The study, published in the New England Journal of Medicine, compared 1,900 people undergoing treatment for severe COVID-19 and respiratory failure at seven medical centers in Italy and Spain to 1,200 healthy blood donors from the same population groups.
Researchers combed through genetic codes looking for similarities. One similarity they found among the ill patients was a DNA cluster which determines blood types. This prompted further research into which specific blood types were present in the majority of severe coronavirus cases in the sample population.
Results indicated that people with Type A blood had a 45% higher risk of infection than those with other blood types.
Similarly, researchers identified a “protective effect” in people with Type O blood, saying they were only two-thirds as likely to become infected.
The results hinge from a DNA cluster observed at a specific chromosome that scientists believe is relevant to COVID-19 infection.
However, researchers state that this study cannot accurately name a causative gene based on its presented evidence. Scientists cite time constraints and confounding variables that were not controlled for, such as underlying cardiovascular and metabolic conditions, as reasons for potential inaccuracies.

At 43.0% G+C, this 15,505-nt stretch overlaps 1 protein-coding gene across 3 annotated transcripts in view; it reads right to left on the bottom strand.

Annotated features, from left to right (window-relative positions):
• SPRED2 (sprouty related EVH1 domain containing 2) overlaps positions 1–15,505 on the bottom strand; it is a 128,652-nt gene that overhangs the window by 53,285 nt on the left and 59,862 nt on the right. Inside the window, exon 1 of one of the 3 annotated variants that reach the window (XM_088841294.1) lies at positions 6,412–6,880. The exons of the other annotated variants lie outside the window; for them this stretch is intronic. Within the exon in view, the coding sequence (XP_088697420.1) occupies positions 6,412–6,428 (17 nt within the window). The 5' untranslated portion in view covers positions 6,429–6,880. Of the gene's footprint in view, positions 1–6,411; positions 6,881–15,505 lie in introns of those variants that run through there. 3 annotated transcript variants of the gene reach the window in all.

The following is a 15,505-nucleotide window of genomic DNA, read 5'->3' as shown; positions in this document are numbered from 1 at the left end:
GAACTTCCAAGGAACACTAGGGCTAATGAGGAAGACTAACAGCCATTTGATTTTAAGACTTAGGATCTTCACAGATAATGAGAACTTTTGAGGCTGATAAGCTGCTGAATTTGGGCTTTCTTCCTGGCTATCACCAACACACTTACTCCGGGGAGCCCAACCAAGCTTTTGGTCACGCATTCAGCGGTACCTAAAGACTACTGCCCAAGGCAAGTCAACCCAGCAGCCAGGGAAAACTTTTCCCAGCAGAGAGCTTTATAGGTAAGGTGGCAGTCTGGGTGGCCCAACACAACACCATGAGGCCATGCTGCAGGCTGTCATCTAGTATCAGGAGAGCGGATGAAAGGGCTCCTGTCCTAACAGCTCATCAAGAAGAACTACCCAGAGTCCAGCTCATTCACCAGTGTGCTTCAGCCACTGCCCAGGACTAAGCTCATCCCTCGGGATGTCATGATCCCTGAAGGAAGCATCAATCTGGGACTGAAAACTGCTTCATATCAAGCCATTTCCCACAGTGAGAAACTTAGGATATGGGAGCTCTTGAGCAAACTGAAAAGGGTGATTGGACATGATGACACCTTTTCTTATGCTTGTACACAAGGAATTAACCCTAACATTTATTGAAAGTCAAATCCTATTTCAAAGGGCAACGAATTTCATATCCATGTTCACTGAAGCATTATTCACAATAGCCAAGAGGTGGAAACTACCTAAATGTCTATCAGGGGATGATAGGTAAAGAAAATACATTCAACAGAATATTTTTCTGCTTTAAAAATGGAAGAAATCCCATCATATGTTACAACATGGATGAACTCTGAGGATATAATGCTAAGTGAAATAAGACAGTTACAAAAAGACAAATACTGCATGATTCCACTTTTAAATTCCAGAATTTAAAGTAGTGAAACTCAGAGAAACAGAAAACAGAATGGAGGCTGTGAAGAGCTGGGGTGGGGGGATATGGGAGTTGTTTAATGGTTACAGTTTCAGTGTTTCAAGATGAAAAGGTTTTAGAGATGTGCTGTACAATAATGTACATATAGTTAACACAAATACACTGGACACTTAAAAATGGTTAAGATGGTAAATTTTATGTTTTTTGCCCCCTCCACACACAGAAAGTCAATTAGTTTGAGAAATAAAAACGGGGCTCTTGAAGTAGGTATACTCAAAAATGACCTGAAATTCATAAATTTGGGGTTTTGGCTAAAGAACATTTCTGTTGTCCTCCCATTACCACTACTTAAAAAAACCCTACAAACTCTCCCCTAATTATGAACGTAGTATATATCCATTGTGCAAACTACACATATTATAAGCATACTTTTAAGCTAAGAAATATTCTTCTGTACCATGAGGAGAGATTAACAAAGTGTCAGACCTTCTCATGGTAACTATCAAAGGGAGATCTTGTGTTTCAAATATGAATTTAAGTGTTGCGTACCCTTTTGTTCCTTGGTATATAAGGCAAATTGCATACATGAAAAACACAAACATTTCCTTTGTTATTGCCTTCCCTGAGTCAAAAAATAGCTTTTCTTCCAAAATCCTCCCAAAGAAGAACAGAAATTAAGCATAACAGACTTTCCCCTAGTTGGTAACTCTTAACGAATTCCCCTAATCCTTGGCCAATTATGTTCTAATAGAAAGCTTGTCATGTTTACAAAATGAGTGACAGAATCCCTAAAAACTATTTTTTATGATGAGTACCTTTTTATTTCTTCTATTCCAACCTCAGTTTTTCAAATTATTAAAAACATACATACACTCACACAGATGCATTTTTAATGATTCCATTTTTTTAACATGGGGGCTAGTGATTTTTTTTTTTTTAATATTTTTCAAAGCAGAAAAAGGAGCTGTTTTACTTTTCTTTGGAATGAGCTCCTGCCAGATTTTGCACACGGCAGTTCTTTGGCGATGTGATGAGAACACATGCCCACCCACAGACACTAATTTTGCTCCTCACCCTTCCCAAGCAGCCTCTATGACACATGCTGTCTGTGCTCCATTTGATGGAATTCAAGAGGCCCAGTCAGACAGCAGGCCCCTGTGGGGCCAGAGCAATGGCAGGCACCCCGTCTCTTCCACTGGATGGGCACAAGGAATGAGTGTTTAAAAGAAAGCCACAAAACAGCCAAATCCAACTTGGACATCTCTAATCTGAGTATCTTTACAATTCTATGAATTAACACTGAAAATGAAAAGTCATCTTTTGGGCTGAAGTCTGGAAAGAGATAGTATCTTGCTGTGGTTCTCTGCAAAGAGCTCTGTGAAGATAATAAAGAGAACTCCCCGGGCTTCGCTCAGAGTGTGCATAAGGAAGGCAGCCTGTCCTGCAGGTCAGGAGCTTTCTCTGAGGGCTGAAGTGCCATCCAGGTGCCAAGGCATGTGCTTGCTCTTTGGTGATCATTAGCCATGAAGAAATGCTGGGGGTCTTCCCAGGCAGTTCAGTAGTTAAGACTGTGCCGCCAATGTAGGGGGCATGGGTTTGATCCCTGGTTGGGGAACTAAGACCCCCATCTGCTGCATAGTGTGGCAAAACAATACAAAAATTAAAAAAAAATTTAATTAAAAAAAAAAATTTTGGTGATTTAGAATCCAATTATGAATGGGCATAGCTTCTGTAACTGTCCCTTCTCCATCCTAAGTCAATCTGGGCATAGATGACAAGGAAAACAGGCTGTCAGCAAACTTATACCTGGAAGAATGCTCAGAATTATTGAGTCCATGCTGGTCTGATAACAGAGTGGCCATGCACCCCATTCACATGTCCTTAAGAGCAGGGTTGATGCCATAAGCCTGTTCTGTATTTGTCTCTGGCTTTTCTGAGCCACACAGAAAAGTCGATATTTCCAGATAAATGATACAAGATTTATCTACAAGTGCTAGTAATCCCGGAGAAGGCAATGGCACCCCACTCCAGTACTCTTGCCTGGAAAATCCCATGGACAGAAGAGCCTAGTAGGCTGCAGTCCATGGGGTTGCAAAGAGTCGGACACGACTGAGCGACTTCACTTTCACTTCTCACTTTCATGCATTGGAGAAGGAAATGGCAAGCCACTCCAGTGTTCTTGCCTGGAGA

Meanwhile, Roy Silverstein, a hematologist at the Medical College of Wisconsin, told MarketWatch that the aforementioned DNA cluster can be found in other parts of the body. He says blood types may not totally predict an individual’s risk of contracting the coronavirus.
“Those who are not Type A should not interpret this study to mean that they can let their guard down,” Silverstein reportedly said. “Similarly, the data are not yet convincing enough to recommend that those with Type A need to do even more than what is recommended.”
Scientists say further research must still be conducted into these findings. They remind citizens that while this study shows correlation between blood types and severity of illness, it does not necessarily indicate causation.
“Everyone needs to pay attention to COVID-19 prevention by following well-accepted guidelines related to social distancing, face covering, hand-washing, and self-isolation and testing in the setting of possible COVID-related symptoms,” Silverstein added.
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